News & Events

Upcoming Events

FR 389 film showing: Polisse

5/3/2016 | 6:30 pm

<p>148 Armory</p>


5/3/2016 | 7:00 pm

<p>Expresso Royale on the corner of Oregon and Goodwin in Urbana.</p>

Go to the Department of French Events Calendar for information about other upcoming events.


Nora Stoppino receives an Arnold O. Beckman Award
Fri, 22 Apr 2016 08:00:00 CDT
Prof. Nora Stoppino received an Arnold O. Beckman Award from the UIUC Research Board for her publication project “A Chivalric Literature: A Catalogue of Chivalric Incunabula.” The Research Board selects projects of special distinction for an Arnold O. Beckman Award.
Enamuel Rota awarded Senior Research Fellowship
Mon, 18 Apr 2016 08:00:00 CDT
Emanuel Rota was awarded the Senior Research Fellowship by the Unit for Criticism and Interpretive Theory for 2016-18 for his project “Mediterranean Laziness: The Invention of a Vice". The modern concept of laziness has played and continues to play a crucial role in the criminalization of poverty. Professor Rota's project reconstructs the invention of laziness as a dispositif that allowed industrial societies to coordinate the languages of ethics, economics, and medicine in their relation with peripheral areas and individuals. By transforming laziness into a function of climate, religion, or race, not only could marginal subjects be represented as responsible for their own poverty, but also those in economically advanced societies who refused to embrace an exploitative work ethic could be represented as racially/culturally/morally inferior. His research covers the history of laziness as a vice from its emergence in early modernity to the triumph of industrial societies.
Alain Fresco, advisor, has profound impact!
Tue, 12 Apr 2016 08:00:00 CDT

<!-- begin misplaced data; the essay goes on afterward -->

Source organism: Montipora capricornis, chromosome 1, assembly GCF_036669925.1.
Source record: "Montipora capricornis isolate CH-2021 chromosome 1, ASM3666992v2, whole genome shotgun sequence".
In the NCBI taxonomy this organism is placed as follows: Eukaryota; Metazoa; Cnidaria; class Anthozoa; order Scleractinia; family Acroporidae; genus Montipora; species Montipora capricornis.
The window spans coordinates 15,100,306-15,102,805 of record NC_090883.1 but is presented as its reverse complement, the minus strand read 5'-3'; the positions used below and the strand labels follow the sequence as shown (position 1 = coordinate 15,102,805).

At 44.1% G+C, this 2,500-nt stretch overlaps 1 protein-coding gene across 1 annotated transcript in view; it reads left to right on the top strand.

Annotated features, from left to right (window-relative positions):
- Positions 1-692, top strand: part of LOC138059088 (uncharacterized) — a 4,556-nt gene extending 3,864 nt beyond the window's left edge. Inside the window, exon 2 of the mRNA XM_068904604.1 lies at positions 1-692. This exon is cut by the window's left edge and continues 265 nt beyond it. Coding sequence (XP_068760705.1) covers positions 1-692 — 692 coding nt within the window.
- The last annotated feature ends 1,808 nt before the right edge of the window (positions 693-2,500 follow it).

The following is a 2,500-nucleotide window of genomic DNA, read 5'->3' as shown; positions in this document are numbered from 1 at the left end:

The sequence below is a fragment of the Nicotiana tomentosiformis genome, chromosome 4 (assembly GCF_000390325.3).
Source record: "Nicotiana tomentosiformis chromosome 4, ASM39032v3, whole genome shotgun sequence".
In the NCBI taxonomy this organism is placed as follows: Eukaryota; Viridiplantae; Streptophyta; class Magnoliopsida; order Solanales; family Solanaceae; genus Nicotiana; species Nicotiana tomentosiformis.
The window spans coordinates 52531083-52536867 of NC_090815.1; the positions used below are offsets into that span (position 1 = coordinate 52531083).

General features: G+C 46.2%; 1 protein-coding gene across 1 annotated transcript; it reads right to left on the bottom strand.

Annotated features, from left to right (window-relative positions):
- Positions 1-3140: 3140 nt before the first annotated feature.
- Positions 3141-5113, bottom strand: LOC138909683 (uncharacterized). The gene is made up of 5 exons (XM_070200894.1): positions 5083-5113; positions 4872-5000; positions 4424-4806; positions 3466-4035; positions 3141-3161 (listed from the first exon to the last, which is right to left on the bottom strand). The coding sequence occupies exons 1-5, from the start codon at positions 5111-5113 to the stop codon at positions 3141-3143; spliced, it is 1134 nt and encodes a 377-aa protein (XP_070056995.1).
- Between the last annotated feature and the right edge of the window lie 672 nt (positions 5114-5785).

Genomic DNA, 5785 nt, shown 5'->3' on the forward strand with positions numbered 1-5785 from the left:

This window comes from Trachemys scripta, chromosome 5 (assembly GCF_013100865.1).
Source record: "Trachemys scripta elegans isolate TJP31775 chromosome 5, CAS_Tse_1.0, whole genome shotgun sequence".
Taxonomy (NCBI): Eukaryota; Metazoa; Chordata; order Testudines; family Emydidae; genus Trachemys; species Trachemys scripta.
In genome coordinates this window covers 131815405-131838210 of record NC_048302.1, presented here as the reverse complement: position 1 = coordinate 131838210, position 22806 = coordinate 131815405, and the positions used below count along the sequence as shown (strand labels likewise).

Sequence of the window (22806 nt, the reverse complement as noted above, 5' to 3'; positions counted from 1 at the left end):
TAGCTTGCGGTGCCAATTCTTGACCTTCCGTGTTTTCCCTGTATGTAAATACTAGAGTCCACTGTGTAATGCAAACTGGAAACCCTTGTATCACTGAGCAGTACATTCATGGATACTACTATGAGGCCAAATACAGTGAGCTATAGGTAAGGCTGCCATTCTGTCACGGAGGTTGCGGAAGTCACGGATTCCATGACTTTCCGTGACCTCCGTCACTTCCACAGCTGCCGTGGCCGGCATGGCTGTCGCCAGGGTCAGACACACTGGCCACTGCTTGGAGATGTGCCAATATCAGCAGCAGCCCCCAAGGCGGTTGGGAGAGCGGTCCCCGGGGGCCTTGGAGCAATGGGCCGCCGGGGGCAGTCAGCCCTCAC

The NewsGazette asked 10 University of Illinois grads who've gone on to big things: Who's the professor who had the most profound impact on you? The following was a part of the article in the paper on Sunday, April 10th. MICHELE STEELE (BA/economics '00) ESPN anchor/reporter "As an econ major within the liberal arts school — our unofficial motto: we won't take accounting and you can't make us — I took a bunch of classes to round out some of the business-oriented requirements for my degree. One of those non-stats, non-econ classes was a 300-level French language course on Afro-Caribbean literature, taught by Dr. Alain Fresco. "I still have a couple of books from the class, still remember some of the authors. Fresco approached me near the end the semester my senior year and asked what I was doing post-college — I said, not at all joking, I would be delaying whatever fabulous career was in store. He encouraged me to apply to a program that sent some U.S. students to France to teach English — he was kind enough to write me a recommendation. "I did and couldn't be more grateful for the nudge. I spent two phenomenal years in the Loire Valley and in the French West Indies, an island called Martinique, where I worked, traveled and generally laid the foundations for a taste for adventure and an openness to new opportunities — especially the unexpected ones."